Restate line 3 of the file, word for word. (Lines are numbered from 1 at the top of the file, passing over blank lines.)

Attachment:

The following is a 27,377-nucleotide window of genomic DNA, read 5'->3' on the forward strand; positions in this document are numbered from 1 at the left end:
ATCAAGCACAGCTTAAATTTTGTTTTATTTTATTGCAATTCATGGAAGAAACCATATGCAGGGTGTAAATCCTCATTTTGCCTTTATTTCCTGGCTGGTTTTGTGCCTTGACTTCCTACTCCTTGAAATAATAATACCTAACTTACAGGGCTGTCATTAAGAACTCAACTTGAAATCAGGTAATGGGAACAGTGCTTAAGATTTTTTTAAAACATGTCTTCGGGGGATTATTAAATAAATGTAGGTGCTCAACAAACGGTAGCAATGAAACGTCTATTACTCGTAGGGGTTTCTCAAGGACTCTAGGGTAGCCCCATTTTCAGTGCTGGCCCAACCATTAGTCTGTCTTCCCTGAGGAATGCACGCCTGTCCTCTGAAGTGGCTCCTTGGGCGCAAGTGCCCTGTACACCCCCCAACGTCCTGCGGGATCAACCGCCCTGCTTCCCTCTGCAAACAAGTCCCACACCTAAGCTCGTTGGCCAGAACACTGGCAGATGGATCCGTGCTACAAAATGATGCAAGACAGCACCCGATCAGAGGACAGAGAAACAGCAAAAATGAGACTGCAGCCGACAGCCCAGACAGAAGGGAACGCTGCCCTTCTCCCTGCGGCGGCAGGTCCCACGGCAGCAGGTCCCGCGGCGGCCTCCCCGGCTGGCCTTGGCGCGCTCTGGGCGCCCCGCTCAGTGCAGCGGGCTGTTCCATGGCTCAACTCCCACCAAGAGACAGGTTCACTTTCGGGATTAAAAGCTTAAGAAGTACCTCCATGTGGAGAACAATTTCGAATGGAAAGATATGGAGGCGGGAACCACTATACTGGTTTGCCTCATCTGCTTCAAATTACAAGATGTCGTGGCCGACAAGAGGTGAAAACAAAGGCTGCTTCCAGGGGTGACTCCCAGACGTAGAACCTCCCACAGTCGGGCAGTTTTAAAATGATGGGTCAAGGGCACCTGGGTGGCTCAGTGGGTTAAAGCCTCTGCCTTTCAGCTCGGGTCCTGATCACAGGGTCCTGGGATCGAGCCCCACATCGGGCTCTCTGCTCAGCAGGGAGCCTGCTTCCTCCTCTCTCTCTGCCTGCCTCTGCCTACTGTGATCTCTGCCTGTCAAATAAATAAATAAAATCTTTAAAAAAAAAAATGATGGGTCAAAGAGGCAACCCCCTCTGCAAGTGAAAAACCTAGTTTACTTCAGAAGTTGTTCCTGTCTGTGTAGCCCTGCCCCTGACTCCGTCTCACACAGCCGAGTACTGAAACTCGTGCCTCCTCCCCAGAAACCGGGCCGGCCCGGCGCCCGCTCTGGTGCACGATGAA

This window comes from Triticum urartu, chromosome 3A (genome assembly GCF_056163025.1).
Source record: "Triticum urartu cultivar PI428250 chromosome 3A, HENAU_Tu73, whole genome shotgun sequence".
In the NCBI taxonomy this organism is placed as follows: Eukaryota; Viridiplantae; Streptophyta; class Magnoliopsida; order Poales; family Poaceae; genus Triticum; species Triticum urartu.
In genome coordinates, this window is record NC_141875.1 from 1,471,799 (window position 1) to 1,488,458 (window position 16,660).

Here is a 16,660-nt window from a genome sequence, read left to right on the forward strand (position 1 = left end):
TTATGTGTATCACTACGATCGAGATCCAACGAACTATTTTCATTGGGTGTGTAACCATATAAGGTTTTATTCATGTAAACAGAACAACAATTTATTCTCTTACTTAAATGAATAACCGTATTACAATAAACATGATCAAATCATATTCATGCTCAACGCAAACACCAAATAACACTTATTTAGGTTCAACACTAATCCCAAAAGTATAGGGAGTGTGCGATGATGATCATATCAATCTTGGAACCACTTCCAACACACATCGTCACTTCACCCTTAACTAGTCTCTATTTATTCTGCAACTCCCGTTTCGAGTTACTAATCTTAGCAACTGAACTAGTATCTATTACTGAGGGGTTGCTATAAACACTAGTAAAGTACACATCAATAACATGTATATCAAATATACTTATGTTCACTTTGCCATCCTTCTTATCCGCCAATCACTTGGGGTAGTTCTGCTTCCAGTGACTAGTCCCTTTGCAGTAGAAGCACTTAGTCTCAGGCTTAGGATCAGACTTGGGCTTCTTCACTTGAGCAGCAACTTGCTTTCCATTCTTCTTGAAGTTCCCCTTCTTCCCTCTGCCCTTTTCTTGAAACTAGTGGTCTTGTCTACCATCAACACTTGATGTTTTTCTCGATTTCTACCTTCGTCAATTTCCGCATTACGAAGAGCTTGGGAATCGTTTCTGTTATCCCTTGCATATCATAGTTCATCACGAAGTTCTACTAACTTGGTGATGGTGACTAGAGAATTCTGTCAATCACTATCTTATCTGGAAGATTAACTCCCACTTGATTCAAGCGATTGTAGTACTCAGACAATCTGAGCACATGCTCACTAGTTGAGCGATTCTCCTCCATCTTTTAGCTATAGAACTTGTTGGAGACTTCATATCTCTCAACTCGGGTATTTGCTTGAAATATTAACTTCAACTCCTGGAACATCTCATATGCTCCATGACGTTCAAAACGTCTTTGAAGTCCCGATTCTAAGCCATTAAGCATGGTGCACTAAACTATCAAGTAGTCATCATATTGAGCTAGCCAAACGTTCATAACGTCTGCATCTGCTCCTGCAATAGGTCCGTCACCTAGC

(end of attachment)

This window comes from Triticum urartu, chromosome 3A (genome assembly GCF_056163025.1).